Let’s say your best friend was visiting the area and you wanted to show them the best time ever. Where would you take them? Give us a little itinerary – say it was a week long trip, where would you eat, drink, visit, hang out, etc.
I’ll be honest with that my memories of Atlanta feel a little fuzzy sometimes outside of when I was focusing on college. I didn’t spend a lot of time going out, but I think my first stop if I were to take my best friend on a tour of Atlanta would be to the Georgia Aquarium. I’ve always had a soft spot for looking at aquatic animals and I’ve loved every visit! It’s an overwhelming experience at first, especially if you love sea life. My second stop would be to The High Museum of Art in midtown. I spent a lot of time here during my time at SCAD and miss living somewhere with an access to a large volume of art to experience in person so frequently. The Modern and Contemporary collections have made the most memories for me, my family and my friends. Caribou Coffee on the corner of 10th and Piedmont is a very sentimental and personal place for me, as it was one of the first coffee shops in the midtown area I was able to naturally become a regular at between my work and school schedule. The environment is very comforting, and I’ll always remember it as a place I was easily able to get some work done or have much needed relaxation. My preferred evening stop would be to have a drink at Church (officially named Sister Louisa’s Church of the Living Room & Ping Pong Emporium) in Edgewood, followed by a satisfying slice or two at Edgewood Pizza. Edgewood Pizza is a place I also think about pretty regularly since leaving Atlanta. Lastly, I don’t think any trip to Atlanta would be complete without visiting Krispy Kreme on Ponce de Leon Ave. My connection to this place is inexplicable other than my love for glazed donuts. I also enjoy looking at the baked goods roll off the belt. I have very simple pleasures. (upon writing this I discovered that this Krispy Kreme location had been recently damaged in a fire and was very saddened to find out this news) Who else deserves some credit and recognition?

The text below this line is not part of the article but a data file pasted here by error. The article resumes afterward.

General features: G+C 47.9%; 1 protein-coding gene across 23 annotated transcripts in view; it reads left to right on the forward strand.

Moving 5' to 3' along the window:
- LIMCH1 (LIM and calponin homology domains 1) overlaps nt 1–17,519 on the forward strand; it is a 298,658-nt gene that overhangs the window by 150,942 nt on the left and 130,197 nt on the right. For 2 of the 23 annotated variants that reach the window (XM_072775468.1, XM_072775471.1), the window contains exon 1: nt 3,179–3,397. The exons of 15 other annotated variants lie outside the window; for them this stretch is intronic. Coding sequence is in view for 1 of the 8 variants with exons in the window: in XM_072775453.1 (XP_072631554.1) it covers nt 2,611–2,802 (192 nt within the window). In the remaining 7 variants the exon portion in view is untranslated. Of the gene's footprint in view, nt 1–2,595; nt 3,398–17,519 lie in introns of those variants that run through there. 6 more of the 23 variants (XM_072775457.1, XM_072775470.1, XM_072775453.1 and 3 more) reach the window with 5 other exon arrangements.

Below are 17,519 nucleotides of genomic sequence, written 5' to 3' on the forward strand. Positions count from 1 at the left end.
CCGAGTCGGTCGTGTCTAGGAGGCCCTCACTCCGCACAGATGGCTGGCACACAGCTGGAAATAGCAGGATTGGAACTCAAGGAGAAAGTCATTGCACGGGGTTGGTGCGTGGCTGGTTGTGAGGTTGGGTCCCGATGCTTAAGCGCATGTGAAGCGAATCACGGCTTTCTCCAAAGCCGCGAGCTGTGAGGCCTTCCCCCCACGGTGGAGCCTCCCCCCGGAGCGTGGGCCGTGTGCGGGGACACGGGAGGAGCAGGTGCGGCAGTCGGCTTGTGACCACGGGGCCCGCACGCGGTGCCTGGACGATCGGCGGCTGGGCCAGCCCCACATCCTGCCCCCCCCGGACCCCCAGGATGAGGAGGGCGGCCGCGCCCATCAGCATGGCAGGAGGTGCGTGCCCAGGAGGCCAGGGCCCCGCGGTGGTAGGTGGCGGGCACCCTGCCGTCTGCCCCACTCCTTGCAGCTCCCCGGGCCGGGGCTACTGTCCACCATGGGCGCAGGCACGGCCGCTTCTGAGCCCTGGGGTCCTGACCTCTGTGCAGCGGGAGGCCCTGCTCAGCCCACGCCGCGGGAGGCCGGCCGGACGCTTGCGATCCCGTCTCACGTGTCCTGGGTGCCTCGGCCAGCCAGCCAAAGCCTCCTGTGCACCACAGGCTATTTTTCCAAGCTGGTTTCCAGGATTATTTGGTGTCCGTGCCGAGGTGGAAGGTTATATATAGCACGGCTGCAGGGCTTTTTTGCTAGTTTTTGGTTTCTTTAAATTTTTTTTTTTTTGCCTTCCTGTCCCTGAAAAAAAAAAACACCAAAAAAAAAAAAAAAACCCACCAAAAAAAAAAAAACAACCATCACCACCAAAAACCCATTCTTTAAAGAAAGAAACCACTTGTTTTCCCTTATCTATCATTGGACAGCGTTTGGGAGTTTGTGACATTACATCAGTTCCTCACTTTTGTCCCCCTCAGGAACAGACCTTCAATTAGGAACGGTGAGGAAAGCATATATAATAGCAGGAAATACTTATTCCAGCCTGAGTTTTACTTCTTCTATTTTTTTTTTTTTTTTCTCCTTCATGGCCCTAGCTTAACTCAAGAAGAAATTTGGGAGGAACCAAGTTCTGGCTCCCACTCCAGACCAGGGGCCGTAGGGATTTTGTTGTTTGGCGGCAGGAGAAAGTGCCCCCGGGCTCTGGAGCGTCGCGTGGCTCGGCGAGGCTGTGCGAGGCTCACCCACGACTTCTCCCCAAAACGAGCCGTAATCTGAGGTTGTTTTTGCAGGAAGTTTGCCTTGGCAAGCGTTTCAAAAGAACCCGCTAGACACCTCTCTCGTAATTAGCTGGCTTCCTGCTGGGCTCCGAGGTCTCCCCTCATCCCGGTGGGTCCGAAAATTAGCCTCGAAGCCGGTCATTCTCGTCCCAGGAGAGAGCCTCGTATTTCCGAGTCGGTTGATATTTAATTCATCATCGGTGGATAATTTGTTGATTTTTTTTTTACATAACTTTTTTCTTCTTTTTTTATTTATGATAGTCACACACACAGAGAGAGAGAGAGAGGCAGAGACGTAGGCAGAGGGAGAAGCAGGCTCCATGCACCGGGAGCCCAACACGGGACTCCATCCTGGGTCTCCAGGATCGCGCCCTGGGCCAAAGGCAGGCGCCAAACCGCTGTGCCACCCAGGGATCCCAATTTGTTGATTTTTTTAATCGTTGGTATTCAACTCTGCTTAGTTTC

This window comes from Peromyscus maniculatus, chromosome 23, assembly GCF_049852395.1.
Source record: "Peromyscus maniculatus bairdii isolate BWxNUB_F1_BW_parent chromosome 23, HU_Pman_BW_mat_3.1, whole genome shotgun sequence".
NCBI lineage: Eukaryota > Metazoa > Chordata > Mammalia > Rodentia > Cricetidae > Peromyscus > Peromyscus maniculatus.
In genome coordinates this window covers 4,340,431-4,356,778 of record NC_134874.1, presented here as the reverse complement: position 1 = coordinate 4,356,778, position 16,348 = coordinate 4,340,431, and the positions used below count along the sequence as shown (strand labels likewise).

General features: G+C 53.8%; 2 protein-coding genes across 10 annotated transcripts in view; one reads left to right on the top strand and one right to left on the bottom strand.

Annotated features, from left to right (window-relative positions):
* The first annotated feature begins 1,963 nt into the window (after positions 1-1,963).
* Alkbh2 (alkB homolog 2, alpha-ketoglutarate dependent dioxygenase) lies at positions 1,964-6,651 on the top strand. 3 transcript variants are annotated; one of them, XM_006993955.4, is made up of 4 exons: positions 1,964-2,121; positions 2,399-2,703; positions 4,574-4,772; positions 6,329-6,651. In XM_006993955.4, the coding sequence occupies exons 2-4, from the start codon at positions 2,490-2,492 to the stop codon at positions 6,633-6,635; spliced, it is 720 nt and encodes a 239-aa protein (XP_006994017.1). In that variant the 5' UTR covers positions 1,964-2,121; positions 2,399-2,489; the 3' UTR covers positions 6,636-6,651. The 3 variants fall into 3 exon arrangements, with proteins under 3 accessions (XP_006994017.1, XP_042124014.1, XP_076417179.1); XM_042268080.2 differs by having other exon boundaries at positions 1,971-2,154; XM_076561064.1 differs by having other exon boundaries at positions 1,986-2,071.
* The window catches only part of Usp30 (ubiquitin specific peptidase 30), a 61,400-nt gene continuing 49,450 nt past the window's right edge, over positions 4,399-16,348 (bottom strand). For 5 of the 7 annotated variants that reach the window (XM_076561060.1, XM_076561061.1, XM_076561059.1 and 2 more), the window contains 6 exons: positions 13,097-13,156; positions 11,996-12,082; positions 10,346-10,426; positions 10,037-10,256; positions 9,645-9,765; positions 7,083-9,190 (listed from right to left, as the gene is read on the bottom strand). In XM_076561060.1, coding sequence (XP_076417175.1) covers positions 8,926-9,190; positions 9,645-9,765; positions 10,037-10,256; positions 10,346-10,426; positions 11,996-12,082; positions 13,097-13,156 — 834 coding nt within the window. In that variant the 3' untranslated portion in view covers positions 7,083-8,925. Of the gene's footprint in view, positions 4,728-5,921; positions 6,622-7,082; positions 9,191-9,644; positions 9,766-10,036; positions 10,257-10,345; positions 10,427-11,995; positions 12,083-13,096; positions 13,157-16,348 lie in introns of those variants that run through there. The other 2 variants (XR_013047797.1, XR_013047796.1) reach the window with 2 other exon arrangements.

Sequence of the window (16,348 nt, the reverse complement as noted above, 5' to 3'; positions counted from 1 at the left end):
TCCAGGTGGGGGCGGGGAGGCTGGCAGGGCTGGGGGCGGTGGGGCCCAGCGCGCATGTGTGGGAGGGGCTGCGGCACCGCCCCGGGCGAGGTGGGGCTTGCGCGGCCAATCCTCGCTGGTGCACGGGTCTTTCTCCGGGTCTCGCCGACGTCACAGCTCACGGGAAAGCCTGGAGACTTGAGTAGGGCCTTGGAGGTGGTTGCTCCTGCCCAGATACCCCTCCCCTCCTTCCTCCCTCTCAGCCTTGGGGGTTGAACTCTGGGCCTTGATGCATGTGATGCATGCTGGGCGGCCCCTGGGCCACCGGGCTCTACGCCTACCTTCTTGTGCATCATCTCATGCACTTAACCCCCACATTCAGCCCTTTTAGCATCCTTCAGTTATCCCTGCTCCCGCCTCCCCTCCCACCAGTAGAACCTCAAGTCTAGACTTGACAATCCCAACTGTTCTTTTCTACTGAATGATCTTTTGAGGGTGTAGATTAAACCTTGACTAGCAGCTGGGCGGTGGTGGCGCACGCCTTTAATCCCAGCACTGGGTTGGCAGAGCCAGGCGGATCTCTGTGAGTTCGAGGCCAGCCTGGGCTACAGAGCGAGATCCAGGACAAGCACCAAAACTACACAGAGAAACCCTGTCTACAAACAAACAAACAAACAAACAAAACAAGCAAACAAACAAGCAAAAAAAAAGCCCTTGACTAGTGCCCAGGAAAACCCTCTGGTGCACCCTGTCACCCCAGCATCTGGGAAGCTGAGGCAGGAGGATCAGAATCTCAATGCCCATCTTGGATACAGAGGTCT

I can’t think of anyone else other than my Dad as the biggest and most consistent contributor to my success and growth as an artist. All of my supplies, tools, and schooling I’ve had because of the unwavering support from my father who always encouraged me to reach my goals. Huge thanks to Murmur Media in Atlanta for giving me the invaluable opportunity of allowing me to be experimental within their space back in 2017. My dear friends and colleagues Kyle Payne and Graciela Nunez Bedoya shared this experience with me and made it into an amazing residency. My gratitude also goes out to the number of photographers that I’ve had the pleasure of collaborating with during my time at SCAD Atlanta; Joshua Rashaad McFadden (Colorism series), Ervin A. Johnson (In Honor series), Faisal Mohammed, NikkRich, and Dezirae OzMarie (DO) Photography. All of these photographers are incredibly unique and unforgettable in the way they capture their subjects, and have also greatly contributed to my presence within the Atlanta creative community.
Other: my Gumroad shop: https://gumroad.com/gperki